What does a typical working day look like for you? I am not able to actually work between 8:00am and 5:00pm. By the time normal business hours are underway, my day is spent rolling with the punches, so to speak. I take advantage of the time from 6:00am to 8:00am to check emails so I can clear away any smaller tasks before my team arrives and meetings follow. After 5:00pm, I catch up on administration tasks that need my full concentration and effort and plan my next day, which takes about one or two hours.

What is your main responsibility as CEO of the Organizing Committee? Well, I’d describe the job profile as a Swiss Army knife (laughs). It is a Jack-of-all-trades challenge: I have to be clear in what each of my key skills is good for and demonstrate them with precision. And I have to know where I have to ask an expert and whom to trust.

What has been your most unexpected experience in the last few months? The most surprising questions or tasks? Well, unexpected things happen daily.  Especially when it comes to TV productions and broadcasting. Just to let you know: The 2016 IFSC Climbing World Championships in Paris were covered by 16 television stations, one of which provided live coverage. We will have 130 television stations from around the world and probably eleven of them will broadcast live.

What is the biggest challenge of organizing Climbing World Championships? I cannot make any general statements on that matter. You know, there is no such thing as that one and only Climbing World Championships. Each and every event is different. We are not aiming to make ours the biggest and best Championships yet. As long as we get a fantastic one-off event that benefits everyone, that’s the goal. When we started planning for the 2018 World Championships we set the theme of “make friends. climb. celebrate.” For the first time in the history of the event there will be nightly Medals Presentation at the Medal Plaza in downtown Innsbruck. And we have worked out an extensive program of side events at the Climbers Paradise Village, located on Market Square. Most importantly, however, we will do all we can to create an environment where athletes can give their best. We can’t deliver the last bit, that’s down to the climbers, but they’re all super-competitive and it’s one of the big events of their year so they are all desperate to win it.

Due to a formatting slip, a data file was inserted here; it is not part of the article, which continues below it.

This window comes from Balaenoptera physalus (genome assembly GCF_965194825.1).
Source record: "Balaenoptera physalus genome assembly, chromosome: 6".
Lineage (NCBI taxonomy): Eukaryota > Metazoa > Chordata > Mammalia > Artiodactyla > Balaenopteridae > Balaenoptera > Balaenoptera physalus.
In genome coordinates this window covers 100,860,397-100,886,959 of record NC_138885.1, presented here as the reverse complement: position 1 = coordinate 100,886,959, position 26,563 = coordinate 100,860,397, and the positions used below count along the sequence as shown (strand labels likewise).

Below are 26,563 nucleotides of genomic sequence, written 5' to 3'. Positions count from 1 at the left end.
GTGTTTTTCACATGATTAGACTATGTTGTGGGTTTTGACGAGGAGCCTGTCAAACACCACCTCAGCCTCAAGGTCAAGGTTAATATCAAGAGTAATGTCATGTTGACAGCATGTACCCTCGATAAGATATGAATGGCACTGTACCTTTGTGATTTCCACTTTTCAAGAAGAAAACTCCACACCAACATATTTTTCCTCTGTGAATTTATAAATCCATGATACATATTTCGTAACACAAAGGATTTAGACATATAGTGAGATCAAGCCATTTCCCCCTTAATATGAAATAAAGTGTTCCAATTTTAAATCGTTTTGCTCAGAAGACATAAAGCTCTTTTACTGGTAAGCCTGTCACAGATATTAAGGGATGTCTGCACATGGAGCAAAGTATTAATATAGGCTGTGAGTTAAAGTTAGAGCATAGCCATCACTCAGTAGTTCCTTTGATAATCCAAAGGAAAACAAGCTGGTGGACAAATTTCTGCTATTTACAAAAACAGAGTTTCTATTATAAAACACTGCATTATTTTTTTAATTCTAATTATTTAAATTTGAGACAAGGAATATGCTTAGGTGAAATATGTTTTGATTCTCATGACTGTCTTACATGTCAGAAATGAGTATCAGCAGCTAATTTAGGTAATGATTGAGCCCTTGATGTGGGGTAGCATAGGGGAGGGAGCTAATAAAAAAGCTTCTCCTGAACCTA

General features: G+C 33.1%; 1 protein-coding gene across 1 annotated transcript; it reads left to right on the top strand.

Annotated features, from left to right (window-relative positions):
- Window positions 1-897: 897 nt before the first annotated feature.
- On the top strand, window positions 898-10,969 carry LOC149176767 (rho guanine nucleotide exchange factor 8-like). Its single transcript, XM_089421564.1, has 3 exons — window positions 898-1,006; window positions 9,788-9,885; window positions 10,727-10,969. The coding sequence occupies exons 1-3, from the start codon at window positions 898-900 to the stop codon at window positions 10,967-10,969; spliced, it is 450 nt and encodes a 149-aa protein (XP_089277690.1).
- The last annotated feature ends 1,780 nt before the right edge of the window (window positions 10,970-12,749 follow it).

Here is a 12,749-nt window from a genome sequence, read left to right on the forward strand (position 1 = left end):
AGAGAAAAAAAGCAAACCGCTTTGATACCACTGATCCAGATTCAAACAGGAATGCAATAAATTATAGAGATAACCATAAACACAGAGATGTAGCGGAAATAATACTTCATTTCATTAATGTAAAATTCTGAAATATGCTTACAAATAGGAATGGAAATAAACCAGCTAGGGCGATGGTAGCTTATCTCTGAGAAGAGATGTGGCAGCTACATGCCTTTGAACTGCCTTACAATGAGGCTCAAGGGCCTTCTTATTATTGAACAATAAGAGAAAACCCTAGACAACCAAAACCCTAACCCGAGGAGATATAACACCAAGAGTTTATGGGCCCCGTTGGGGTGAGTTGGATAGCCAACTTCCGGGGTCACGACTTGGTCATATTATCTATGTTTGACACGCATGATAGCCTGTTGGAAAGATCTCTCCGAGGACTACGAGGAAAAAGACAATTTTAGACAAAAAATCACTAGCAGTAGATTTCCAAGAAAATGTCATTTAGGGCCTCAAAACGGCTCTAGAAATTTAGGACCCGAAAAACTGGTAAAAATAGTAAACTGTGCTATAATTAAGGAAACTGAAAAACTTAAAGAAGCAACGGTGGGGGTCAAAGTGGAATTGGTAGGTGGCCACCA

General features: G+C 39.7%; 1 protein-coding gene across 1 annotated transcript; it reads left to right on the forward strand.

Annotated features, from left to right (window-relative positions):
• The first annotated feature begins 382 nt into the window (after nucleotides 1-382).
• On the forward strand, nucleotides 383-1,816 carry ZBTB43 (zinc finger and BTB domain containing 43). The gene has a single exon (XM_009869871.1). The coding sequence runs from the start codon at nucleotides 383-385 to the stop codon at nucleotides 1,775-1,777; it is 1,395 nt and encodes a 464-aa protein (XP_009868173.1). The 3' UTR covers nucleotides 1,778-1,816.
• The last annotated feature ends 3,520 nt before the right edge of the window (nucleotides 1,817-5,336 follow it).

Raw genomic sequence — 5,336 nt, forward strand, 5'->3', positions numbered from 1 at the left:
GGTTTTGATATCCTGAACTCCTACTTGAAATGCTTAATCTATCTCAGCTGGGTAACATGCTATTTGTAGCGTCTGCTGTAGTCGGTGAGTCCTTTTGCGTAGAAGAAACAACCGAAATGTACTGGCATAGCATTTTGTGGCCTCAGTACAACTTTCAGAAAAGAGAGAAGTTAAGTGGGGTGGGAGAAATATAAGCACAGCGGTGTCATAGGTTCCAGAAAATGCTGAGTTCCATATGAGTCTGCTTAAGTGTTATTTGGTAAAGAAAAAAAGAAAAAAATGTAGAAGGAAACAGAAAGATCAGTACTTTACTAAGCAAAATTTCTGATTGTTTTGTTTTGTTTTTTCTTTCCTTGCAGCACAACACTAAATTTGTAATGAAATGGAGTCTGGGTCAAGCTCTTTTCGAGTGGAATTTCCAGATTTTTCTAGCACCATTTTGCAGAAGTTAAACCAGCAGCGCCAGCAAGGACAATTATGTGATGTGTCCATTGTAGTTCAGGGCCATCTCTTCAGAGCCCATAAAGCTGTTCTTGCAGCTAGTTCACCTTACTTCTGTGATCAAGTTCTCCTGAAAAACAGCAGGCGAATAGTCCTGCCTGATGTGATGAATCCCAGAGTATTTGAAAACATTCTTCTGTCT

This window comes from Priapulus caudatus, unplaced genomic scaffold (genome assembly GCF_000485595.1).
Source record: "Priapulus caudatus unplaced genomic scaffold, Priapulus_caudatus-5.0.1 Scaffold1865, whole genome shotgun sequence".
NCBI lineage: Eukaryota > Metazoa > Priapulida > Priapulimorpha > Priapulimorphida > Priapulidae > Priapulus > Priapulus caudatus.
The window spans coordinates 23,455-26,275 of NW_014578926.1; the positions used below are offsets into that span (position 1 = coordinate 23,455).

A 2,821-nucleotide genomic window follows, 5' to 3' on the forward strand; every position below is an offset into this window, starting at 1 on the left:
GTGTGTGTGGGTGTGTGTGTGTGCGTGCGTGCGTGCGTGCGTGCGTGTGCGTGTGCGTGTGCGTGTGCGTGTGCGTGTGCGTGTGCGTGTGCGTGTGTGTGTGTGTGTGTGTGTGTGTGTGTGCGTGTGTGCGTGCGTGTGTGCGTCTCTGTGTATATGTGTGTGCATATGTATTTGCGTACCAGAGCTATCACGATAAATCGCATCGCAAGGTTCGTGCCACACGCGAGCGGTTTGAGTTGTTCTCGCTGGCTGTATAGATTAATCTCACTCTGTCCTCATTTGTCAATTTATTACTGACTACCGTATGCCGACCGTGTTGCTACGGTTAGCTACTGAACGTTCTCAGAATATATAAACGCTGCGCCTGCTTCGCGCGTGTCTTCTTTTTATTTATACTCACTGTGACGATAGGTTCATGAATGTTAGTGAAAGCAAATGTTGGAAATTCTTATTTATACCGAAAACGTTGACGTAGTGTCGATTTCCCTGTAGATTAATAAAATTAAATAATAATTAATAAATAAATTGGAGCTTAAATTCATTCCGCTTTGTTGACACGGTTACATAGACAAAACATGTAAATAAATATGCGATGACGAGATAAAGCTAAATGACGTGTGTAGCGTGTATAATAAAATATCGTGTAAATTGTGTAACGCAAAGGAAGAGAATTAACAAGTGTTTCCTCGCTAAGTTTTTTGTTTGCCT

Michael Schöpf

“Most importantly, however, we will do all we can to create an environment where athletes can give their best.”

© Stefan Voitl

Overall, what can spectators expect from the 2018 Climbing World Championships? What are the highlights? It will be the first time that Austria hosts the Climbing World Championships and Innsbruck will welcome the world’s finest climbers battling it out on the world stage. It’s hard to pick a single highlight. I would prefer the whole Championships being one big highlight. I would encourage spectators coming here and joining the fierce competitions—even those who aren’t dedicated followers of the sport. There will be some stunning performances and world record attempts in the Speed finals, for example. Yet spectators can expect ample entertainment with music and filled with thrilling and heart-warming moments with every single event. One of the original goals that we set for ourselves as an organizing committee was to make these Championships as easily accessible as possible to promote the sport of climbing as widely as possible.